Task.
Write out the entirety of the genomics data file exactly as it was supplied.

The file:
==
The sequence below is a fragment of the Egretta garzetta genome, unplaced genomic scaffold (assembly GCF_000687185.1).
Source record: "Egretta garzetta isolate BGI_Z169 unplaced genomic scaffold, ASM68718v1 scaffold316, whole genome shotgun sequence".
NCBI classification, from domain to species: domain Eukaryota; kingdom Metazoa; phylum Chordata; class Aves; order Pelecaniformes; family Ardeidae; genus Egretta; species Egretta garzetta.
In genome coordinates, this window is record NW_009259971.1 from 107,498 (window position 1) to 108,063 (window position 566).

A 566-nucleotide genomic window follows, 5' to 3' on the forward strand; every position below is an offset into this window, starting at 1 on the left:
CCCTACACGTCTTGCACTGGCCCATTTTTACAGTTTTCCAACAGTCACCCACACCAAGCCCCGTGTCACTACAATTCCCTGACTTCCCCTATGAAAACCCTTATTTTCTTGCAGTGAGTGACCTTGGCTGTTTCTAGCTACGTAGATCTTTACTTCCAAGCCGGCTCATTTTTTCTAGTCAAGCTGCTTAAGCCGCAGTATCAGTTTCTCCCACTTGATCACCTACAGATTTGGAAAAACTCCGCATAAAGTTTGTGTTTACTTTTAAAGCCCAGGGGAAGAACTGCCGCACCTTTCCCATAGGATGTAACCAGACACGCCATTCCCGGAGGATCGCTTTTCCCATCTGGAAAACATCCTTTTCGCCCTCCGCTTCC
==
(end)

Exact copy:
The sequence below is a fragment of the Egretta garzetta genome, unplaced genomic scaffold (assembly GCF_000687185.1).
Source record: "Egretta garzetta isolate BGI_Z169 unplaced genomic scaffold, ASM68718v1 scaffold316, whole genome shotgun sequence".
NCBI classification, from domain to species: domain Eukaryota; kingdom Metazoa; phylum Chordata; class Aves; order Pelecaniformes; family Ardeidae; genus Egretta; species Egretta garzetta.
In genome coordinates, this window is record NW_009259971.1 from 107,498 (window position 1) to 108,063 (window position 566).

A 566-nucleotide genomic window follows, 5' to 3' on the forward strand; every position below is an offset into this window, starting at 1 on the left:
CCCTACACGTCTTGCACTGGCCCATTTTTACAGTTTTCCAACAGTCACCCACACCAAGCCCCGTGTCACTACAATTCCCTGACTTCCCCTATGAAAACCCTTATTTTCTTGCAGTGAGTGACCTTGGCTGTTTCTAGCTACGTAGATCTTTACTTCCAAGCCGGCTCATTTTTTCTAGTCAAGCTGCTTAAGCCGCAGTATCAGTTTCTCCCACTTGATCACCTACAGATTTGGAAAAACTCCGCATAAAGTTTGTGTTTACTTTTAAAGCCCAGGGGAAGAACTGCCGCACCTTTCCCATAGGATGTAACCAGACACGCCATTCCCGGAGGATCGCTTTTCCCATCTGGAAAACATCCTTTTCGCCCTCCGCTTCC